This fall was a whirlwind of back to back travel! After wrapping up in Sheboygan, it wasn't too long before I was on a plane again. This time I was crossing the Atlantic for my second trip ever to Europe -- my first being to Barcelona back in college. With Norwegian Air service from TF Green here in Rhode Island direct to numerous locations for budget prices, it was about time I took another trip across the pond. The travel group would consist of myself, Rhode Island board shaper and surfer Kevin Tanner of Soundings Surf Co, fellow photographer Cody DeGroff of Cape Cod, and my little sister who was itching to return after a semester in Galway several years ago.
Our trip was initially planned for 10 days at the very beginning of October, when hurricane season for the Atlantic Ocean is almost always in full-swing. We were hoping to make this trip an introduction to the region, a scout of Ireland's west country, to meet some of the locals, and score some big swell at both well known and not-so-well known surf spots. But it seemed the El Niño year had it in for us, because no sooner had we landed then the terrific swell forecast we had been eyeing just days before our travel all but disappeared, and we were left to battle heavy unfavorable winds on and off or the next two weeks.
We flew a red eye into Cork and took the first day to drive up the coast. Driving on the left with such narrow roads took some getting used to, but there's nothing like throwing yourself right in the mix of rush hour in a big city to shorten that learning curve! We stopped first at Killarney National Park and continued north to Ennistimon by Lahinch Bay. Lahinch was reminiscent of just about any small tourist surf town we had been to in New England, with just a little more history behind it. For example, the bridge we crossed almost every day in Ennistimon was older than the whole country of Australia, and we were constantly reminded of how beautifully the old and new coexisted in Ireland.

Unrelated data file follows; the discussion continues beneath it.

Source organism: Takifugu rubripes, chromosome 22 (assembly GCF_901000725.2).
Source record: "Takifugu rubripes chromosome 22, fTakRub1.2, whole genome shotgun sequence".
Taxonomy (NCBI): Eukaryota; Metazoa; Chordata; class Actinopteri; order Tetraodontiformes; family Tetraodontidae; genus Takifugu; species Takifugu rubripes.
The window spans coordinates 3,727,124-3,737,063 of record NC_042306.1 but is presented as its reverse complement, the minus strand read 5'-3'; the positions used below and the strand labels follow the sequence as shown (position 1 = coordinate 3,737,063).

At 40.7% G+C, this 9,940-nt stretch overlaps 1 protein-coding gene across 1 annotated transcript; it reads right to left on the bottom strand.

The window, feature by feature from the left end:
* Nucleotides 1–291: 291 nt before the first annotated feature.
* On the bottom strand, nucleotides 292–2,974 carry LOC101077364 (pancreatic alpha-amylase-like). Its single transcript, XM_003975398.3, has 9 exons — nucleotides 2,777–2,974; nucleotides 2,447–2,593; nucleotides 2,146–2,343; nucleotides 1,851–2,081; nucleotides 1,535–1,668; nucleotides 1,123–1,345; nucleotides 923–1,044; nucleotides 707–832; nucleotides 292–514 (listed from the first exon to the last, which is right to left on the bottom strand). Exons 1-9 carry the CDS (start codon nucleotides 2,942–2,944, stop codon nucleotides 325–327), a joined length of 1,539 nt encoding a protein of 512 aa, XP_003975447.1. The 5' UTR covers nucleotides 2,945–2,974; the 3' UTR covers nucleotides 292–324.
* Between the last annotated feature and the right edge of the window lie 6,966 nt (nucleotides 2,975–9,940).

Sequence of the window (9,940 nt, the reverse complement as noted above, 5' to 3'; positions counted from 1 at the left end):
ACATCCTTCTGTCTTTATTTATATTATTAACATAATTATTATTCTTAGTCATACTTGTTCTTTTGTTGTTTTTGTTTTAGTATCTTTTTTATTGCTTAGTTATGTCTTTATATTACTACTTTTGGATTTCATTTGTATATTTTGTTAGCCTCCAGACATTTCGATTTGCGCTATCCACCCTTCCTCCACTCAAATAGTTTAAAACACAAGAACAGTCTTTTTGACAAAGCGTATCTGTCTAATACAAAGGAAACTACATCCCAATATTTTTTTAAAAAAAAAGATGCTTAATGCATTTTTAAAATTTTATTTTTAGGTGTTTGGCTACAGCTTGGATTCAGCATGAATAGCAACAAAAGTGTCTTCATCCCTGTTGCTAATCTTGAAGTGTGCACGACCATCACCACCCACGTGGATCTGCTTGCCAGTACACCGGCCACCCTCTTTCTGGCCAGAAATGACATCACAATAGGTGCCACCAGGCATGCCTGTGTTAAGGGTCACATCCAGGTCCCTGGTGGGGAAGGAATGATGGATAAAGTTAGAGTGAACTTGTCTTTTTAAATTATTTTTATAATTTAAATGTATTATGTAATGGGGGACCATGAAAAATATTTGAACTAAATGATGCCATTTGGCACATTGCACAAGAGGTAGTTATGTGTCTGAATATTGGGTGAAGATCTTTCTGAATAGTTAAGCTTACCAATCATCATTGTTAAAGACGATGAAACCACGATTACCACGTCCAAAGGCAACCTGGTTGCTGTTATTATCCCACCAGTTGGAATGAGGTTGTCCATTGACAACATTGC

Our first full day in-country was a bust when it came to finding surf-able waves, but we had already scouted a few spots and taken our first of several walks along the nearby Cliffs of Moher, one of the most breathtaking views I had ever seen (even in the fog and heavy misting rain). Our first impressions of Ireland were of mostly cold gray days and lots and lots of cows. The landscape was also spectacular in a minimalist way, as rolling hills of technicolor green continued for miles, broken up only by the occasional farmhouse or mountain in the distance.
By day 3 and 4 we found surf, albeit a little windy and sloppy, and Kevin in particular was itching to get wet. Learning new spots can be tricky, even just from the basics of where to park and access the water. The tides were also much more severe than back at home, and combined with strong afternoon winds that would turn on quickly, we soon discovered when a wave was working it usually wouldn't stay that way for long.
After coming from unseasonably warm days back home, it was definitely starting to feel like late autumn in the Atlantic. It rarely was over 50°F, and certainly felt chilly if the wind was on. We only saw the sun every few days, and when it did make an appearance it never reached very high overhead. As the days progressed we had already built up a routine, often consisting of toast and coffee in the AirBnB at first light, checking a few spots in the region, then settling on a point break worth surfing sometime around noon. Lunch would happen late for us, and we might squeeze in a second session before dinner, which would also usually happen late.